On a Proper Construction – Issue 5 (Undue risk of fire in multistorey buildings – Biowood meets the same fate as ACPs)

07 April 2020

In the early hours of 25 November 2014 a fire ripped through the Lacrosse Building on La Trobe Street, Docklands in Melbourne (Lacrosse Fire) forcing the immediate evacuation of approximately 450 to 500 people.1 The Lacrosse Building is a 23 storey mixed-use building which includes 15 levels of residential apartments, with 15 apartments per level. Levels 6 to 21 were affected by the fire. The fire was not contained to its area of origin but spread vertically up the building façade.

Whilst the investigation into the Lacrosse Fire identified a number of issues contributing to the spread of fire, for present purposes the focus is on the external wall cladding and how that cladding contributed to the fire intensity and vertical spread through the building.

The Alucobest cladding installed on the façade of the Lacrosse building was of a type that satisfied the AS/NZS1530.3 test2 which is a method of fire testing to assess the potential fire hazard of wall linings during the early growth of fire in a compartment. The test provides information on ignitability, flame propagation, heat release and smoke release.3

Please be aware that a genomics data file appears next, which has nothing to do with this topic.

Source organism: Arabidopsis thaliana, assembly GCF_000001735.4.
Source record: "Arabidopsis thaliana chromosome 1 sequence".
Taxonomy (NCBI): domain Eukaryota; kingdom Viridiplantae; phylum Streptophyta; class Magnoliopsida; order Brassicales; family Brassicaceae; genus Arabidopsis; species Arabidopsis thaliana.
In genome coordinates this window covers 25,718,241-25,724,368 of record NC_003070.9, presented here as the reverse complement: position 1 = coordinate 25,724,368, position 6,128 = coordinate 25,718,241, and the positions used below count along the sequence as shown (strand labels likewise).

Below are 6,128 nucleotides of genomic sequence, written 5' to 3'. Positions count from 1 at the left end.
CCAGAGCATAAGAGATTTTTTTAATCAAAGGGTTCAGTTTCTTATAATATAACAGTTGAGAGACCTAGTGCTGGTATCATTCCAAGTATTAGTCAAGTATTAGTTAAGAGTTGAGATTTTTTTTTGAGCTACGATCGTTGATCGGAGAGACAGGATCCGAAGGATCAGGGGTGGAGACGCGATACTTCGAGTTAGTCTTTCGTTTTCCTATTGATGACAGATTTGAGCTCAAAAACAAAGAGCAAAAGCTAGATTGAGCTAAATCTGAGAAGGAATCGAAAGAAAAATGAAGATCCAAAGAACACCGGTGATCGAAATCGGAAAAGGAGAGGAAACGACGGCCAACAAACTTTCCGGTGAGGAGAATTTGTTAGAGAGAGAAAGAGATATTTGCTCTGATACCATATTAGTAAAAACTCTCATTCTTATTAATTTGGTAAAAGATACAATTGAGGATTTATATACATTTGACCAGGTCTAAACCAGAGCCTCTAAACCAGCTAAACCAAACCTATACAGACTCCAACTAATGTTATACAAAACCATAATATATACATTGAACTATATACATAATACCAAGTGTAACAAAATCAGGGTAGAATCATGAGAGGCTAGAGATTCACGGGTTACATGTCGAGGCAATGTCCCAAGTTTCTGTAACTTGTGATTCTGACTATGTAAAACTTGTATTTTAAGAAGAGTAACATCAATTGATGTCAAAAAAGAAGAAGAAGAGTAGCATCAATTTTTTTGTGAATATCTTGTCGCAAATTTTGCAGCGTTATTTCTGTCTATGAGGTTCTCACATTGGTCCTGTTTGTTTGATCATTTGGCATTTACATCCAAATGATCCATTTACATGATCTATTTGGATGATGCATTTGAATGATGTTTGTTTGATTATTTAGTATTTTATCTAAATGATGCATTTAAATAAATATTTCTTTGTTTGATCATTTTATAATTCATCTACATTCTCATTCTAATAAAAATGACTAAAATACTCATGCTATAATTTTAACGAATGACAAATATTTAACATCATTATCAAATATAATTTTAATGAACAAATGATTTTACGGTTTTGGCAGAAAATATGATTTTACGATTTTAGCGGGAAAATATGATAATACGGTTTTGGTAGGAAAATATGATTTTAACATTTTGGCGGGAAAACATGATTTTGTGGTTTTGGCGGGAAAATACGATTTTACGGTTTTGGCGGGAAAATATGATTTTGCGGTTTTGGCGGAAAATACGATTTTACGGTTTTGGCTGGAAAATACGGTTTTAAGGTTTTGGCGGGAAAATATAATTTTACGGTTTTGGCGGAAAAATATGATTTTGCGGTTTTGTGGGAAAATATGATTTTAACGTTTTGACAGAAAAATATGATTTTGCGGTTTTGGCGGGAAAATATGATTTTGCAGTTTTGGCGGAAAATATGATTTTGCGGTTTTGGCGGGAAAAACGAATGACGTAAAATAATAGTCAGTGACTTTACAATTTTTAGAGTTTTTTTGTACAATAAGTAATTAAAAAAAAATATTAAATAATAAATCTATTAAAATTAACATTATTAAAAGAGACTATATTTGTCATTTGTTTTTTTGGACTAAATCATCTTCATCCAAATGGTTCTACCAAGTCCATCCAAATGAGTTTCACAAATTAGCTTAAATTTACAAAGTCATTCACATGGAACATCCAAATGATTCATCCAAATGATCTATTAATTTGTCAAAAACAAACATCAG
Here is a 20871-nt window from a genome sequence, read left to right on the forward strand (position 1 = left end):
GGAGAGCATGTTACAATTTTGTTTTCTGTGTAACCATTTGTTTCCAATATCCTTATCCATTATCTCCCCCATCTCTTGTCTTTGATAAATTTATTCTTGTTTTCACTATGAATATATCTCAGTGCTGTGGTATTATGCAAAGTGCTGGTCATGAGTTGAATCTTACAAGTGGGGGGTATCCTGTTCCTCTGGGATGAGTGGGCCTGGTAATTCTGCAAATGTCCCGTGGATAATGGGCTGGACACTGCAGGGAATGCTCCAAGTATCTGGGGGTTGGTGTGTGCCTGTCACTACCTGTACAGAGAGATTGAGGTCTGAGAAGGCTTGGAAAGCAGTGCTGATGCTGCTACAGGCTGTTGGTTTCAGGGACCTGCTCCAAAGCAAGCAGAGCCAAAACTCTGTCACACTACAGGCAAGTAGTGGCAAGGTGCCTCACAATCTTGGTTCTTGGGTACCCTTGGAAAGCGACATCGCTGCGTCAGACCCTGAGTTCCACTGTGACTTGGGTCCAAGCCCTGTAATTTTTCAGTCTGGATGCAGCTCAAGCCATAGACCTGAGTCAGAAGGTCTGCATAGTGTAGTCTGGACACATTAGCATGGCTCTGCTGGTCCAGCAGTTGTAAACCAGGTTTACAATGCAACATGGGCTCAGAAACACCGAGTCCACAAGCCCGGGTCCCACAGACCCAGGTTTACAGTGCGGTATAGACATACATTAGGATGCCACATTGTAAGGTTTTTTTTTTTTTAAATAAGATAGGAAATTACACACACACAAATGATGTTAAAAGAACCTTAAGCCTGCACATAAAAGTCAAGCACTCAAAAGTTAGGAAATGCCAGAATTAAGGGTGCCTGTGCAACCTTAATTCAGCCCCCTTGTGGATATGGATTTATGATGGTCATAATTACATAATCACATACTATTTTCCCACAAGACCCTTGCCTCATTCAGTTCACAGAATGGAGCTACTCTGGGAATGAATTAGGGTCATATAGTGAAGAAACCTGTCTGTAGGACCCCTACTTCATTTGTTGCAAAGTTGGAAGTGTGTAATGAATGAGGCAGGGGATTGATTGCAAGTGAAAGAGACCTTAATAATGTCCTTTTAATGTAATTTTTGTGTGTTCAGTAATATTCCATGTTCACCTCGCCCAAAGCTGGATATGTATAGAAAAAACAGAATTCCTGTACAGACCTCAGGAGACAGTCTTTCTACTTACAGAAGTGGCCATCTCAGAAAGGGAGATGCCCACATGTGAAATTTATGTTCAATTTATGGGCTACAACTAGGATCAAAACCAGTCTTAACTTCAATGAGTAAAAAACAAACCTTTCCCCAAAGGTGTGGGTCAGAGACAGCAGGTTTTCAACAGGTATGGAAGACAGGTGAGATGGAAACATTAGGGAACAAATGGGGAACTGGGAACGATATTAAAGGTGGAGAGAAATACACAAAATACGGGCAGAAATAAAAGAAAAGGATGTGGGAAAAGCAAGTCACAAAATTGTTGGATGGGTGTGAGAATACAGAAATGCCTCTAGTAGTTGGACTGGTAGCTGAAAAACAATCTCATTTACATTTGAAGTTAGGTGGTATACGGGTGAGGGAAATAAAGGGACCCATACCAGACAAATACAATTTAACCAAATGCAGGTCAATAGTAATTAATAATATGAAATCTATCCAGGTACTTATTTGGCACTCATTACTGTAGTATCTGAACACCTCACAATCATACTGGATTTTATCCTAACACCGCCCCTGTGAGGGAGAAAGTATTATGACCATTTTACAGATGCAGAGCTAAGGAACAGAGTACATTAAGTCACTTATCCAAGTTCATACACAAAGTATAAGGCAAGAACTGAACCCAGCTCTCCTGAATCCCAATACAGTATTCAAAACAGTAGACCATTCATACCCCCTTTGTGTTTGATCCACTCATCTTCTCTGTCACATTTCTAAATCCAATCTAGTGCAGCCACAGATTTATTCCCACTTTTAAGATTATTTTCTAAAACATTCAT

The Building Surveyor gave evidence before the Victorian Civil and Administrative Tribunal (VCAT) that in deciding that the panels selected complied with the Building Code of Australia (BCA)4, he considered, amongst other things, the AS/NZS1530.3 test, and that the panels produced a Spread of Flame Index of 0.5

Despite this, the aluminium wall cladding was combustible and the VCAT ultimately found that it would fail the combustibility test set out in AS1530.16, despite satisfying the AS1530.3 test. As a consequence the VCAT found that the Alucobest cladding did not meet the requirements of the BCA.7

Following the Lacrosse Fire and the now infamously tragic Grenfell Tower Fire in London in June 2017 which killed 72 people, the apartment owners of 3 & 5 Lardelli Drive in Ryde, NSW (Lardelli Building) began to question the suitability of materials used on the façade of their building. The owners commissioned a report from fire engineers to consider whether the Biowood attached to their building façade was suitable for external use on their multistorey residential building.8 Clearly the report found that the Biowood was not suitable and the owners subsequently lodged an application with the NSW Civil and Administrative Tribunal (Tribunal) seeking findings that the residential building work contained non-compliant work in breach of the statutory warranties under the Home Building Act 1989 (NSW), and sought orders for rectification.